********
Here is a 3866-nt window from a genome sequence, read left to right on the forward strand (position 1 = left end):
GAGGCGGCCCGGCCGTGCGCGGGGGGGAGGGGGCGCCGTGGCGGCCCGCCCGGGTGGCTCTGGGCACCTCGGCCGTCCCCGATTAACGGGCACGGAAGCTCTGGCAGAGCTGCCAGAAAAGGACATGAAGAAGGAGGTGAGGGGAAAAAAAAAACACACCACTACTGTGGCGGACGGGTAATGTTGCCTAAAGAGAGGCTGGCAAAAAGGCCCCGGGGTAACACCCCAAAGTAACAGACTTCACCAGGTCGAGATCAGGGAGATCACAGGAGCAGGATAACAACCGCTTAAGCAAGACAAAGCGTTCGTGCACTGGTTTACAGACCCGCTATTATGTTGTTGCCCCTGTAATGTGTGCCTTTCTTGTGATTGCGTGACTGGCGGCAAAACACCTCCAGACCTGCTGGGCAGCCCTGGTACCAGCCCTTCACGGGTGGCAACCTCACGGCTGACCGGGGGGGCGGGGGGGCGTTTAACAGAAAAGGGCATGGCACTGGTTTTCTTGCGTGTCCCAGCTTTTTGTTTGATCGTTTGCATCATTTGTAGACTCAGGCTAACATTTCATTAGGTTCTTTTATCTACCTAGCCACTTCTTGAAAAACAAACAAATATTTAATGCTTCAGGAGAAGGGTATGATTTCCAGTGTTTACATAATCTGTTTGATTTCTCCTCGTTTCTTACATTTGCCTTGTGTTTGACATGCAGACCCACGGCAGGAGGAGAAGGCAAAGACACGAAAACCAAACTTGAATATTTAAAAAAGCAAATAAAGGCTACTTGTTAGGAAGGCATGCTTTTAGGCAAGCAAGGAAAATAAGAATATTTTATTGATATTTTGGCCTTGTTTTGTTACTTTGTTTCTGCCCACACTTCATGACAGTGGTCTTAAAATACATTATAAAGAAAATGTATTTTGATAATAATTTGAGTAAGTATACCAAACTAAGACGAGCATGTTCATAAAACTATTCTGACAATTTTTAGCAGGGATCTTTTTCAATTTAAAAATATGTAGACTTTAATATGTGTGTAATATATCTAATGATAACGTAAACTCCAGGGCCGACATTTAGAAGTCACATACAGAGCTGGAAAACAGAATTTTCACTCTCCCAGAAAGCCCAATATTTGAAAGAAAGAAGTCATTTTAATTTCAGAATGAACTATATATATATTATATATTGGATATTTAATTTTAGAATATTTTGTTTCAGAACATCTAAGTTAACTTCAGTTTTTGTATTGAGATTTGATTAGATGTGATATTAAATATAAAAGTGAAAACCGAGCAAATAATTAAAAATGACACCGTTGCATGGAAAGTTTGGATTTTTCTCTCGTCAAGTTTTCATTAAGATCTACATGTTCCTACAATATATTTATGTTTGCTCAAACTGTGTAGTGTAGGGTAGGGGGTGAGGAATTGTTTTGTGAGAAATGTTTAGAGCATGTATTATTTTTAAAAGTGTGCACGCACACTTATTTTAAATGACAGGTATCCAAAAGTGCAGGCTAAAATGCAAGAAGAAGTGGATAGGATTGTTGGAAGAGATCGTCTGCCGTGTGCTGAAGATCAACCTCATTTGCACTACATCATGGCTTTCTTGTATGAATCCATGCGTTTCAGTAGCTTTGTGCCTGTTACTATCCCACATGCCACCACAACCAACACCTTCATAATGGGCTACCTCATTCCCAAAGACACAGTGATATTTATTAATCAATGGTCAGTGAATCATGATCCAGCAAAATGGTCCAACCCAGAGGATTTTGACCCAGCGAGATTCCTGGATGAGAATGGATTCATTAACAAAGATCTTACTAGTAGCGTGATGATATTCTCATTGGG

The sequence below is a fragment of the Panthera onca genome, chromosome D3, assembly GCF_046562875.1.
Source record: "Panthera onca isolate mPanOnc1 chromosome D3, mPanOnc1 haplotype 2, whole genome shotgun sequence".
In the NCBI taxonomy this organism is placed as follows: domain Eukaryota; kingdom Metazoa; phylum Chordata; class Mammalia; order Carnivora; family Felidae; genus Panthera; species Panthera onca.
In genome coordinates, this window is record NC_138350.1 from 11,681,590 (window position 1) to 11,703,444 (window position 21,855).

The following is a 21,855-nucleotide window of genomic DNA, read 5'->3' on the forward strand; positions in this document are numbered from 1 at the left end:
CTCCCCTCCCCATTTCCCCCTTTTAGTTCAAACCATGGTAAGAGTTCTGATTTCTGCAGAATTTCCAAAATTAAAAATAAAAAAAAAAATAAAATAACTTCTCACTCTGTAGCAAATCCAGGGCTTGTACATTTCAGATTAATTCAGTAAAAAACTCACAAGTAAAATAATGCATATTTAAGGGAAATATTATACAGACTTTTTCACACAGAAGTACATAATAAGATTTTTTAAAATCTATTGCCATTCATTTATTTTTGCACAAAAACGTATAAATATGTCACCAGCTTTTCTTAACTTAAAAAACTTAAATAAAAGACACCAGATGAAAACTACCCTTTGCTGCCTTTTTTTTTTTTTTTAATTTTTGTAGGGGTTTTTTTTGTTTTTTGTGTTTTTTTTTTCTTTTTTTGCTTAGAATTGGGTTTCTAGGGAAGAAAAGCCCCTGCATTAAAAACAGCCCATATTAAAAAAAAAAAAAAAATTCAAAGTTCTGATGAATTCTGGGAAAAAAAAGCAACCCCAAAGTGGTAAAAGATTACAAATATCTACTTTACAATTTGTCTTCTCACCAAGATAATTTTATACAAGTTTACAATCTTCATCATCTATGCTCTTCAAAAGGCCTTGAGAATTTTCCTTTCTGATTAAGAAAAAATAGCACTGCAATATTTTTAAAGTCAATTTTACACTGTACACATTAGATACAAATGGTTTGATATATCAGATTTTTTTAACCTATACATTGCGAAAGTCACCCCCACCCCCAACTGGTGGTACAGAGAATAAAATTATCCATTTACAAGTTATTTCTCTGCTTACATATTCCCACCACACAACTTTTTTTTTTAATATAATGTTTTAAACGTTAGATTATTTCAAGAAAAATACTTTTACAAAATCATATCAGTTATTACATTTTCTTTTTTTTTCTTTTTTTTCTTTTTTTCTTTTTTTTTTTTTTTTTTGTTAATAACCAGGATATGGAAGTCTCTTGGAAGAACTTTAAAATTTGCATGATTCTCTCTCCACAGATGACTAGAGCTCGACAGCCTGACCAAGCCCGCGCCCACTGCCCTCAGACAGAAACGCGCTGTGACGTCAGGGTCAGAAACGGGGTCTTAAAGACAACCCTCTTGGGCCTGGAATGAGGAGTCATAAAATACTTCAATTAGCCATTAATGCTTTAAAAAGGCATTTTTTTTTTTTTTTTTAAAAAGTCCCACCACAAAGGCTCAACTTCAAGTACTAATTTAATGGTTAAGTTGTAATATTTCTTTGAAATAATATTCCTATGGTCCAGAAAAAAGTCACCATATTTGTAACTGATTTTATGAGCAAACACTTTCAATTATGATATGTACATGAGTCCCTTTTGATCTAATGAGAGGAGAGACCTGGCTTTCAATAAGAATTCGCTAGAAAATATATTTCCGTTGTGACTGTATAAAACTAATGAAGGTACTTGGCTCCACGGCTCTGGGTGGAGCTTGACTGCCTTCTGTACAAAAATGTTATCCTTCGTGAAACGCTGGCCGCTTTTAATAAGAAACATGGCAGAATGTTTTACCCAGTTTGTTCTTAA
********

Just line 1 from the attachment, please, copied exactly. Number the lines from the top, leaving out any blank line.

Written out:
Here is a 3866-nt window from a genome sequence, read left to right on the forward strand (position 1 = left end):